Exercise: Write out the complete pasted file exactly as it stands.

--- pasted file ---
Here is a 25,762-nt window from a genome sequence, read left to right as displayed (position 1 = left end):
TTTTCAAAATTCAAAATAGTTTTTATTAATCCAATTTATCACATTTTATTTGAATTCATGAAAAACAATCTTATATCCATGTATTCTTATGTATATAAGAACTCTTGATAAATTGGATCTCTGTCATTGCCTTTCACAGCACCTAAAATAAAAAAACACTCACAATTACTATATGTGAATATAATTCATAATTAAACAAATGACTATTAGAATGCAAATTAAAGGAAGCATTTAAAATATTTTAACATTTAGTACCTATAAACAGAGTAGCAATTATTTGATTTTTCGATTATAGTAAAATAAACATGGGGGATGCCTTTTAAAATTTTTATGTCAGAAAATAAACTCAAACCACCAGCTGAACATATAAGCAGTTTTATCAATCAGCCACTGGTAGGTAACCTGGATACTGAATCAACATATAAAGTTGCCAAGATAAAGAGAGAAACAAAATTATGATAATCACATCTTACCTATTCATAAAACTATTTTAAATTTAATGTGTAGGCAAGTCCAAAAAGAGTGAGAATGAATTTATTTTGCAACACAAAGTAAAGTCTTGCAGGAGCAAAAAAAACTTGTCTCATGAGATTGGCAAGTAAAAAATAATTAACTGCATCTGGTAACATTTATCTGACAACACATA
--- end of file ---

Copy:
Here is a 25,762-nt window from a genome sequence, read left to right as displayed (position 1 = left end):
TTTTCAAAATTCAAAATAGTTTTTATTAATCCAATTTATCACATTTTATTTGAATTCATGAAAAACAATCTTATATCCATGTATTCTTATGTATATAAGAACTCTTGATAAATTGGATCTCTGTCATTGCCTTTCACAGCACCTAAAATAAAAAAACACTCACAATTACTATATGTGAATATAATTCATAATTAAACAAATGACTATTAGAATGCAAATTAAAGGAAGCATTTAAAATATTTTAACATTTAGTACCTATAAACAGAGTAGCAATTATTTGATTTTTCGATTATAGTAAAATAAACATGGGGGATGCCTTTTAAAATTTTTATGTCAGAAAATAAACTCAAACCACCAGCTGAACATATAAGCAGTTTTATCAATCAGCCACTGGTAGGTAACCTGGATACTGAATCAACATATAAAGTTGCCAAGATAAAGAGAGAAACAAAATTATGATAATCACATCTTACCTATTCATAAAACTATTTTAAATTTAATGTGTAGGCAAGTCCAAAAAGAGTGAGAATGAATTTATTTTGCAACACAAAGTAAAGTCTTGCAGGAGCAAAAAAAACTTGTCTCATGAGATTGGCAAGTAAAAAATAATTAACTGCATCTGGTAACATTTATCTGACAACACATA